Last summer viral marketers at Durex posted this wonderful photoshopped image of China’s glamorous First Lady 彭丽媛 Peng Liyuan and president 习近平 Xi Jinping watching a folk dance presentation near the Mayan ruins of Chichen Itza in Southern Mexico. It was uploaded to Durex’s official account on Weibo, Chinese biggest microblogging platform, and was almost immediately deleted by the authors themselves, in fear to get the whole account blocked by the censor. Before becoming the target of Durex viral campaign, this photo was already spreading like a wildfire through Chinese web, because it shows the first lady snapping a picture with a white iPhone 5, just months after CCTV and the People’s Daily attacked Apple for allegedly providing Chinese users with an inferior after-sales service. Durex knew they were going to run into the censor, what they did not know is that the above image spur the attention of Chinese soft power think tank that suddenly understood the First Lady can attract a big amount of attention for local brands. Attention that advertising
dollars yuan can never buy. This is how Peng Liyuan decided to ditch her iPhone 5 and started being adept at promoting worldwide homegrown luxury brands.
Peng Liyuan, born in 1962, is also a Chinese contemporary folk singer and performing artist and her fame is older than her husband’s accession to power on 15 November 2012. Until that, she was actually much better known to the public than her husband. Since the 80s, she appeared on China’s state-run television, singing syrupy sweet folk tunes extolling the wonders of China’s rise. Only one year ago searches for Peng’s name on Weibo or Baidu [Chinese Google] were still blocked, in order to stop conversations buzzing over her wardrobe. Online shoppers were dissecting photographs of the first lady accompanying her husband as he was making his first trips abroad as China’s new leader. Peng’s high profile marked a contrast from that of her husband’s predecessor Hu Jintao’s wife. Former First Lady Liu Yongqing often accompanied her husband abroad, but remained a mostly silent supporter of her husband’s career. The wives of Deng Xiaoping and Jiang Zemin appeared even less often in public and rarely travelled overseas with their husbands. After almost two years since Xi Jinping rose to power, Peng Liyuan’s behavior radically changed; even leading some critics to claim a Chinese victory over the States in the battle of first ladies. What in the beginning was an unintentional promotion of local as well as foreign goods is now a systematical boost of China’s image in order to strengthen its soft power abroad and to promote the made in China.
On March 2013 a photo of Peng stepping out of a jet on a state visit to Russia, wearing a dark trench coat and toting a leather handbag, went viral on Sina Weibo. Online fashionistas were fast to identify the purse and the coat as Guangzhou’s Exception. An Exception PR rep confirmed everything, immediately setting off a firestorm of interest in the brand. The choice of a low-key brand was certainly connected to her husband’s efforts in the anti-corruption campaign. But the choice of a Chinese high-end brand was almost certainly a deliberate, politically driven decision. In a country that is witnessing the transition from “Made in China” to “Designed in China,” Peng has certainly accomplished something for Chinese creativity.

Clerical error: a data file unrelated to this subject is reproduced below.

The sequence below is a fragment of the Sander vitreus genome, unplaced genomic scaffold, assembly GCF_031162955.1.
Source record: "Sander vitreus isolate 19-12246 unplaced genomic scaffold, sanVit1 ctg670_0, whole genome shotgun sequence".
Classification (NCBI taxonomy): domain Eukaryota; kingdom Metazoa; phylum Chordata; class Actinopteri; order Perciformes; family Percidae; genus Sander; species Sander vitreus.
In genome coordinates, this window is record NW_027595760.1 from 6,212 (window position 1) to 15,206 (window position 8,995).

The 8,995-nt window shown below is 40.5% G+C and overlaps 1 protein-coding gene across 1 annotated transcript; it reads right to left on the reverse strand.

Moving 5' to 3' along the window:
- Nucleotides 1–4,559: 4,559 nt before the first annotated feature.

China Daily reported that Peng Liyuan wore a pair of pearl earrings by the Zhejiang Ruans Pearl Co. during a trip to Russia and Africa. The company also created the pearls for State gifts so she donated a pearl gift box to the Women and Development Foundation in Tanzania.
Pehchaolin is the archetype of long-established Chinese cosmetics brands, when China’s first lady visited three African nations last year, she gave as gifts to local officials Pehchaolin beauty products. The move represented a revival of the classic brand both in supermarkets and online and has boosted sales of other domestic beauty products, including sales of Lanterns’ almond honey face whitening mask and Yongmei. Shanghai Vive, another cosmetics brand of long standing, has repositioned itself as a luxury brand, for personal care products.
Now you may want to know what she ditched her iPhone for. During her visit to Berlin last March she was spotted snapping pictures with her brand new Nubia. Nubia cellphone maker, ZTE Corp. has jumped to the occasion posting a photograph of Peng using its phone and saying: “The Chinese dream begins with using China-made goods.” Some bloggers questioned the appropriateness of the brand name, which sounds very much like “niubi” – a slightly vulgar slang term meaning “badass” or “kickass”. Not quite the dignified and low-key image Peng has been building these years.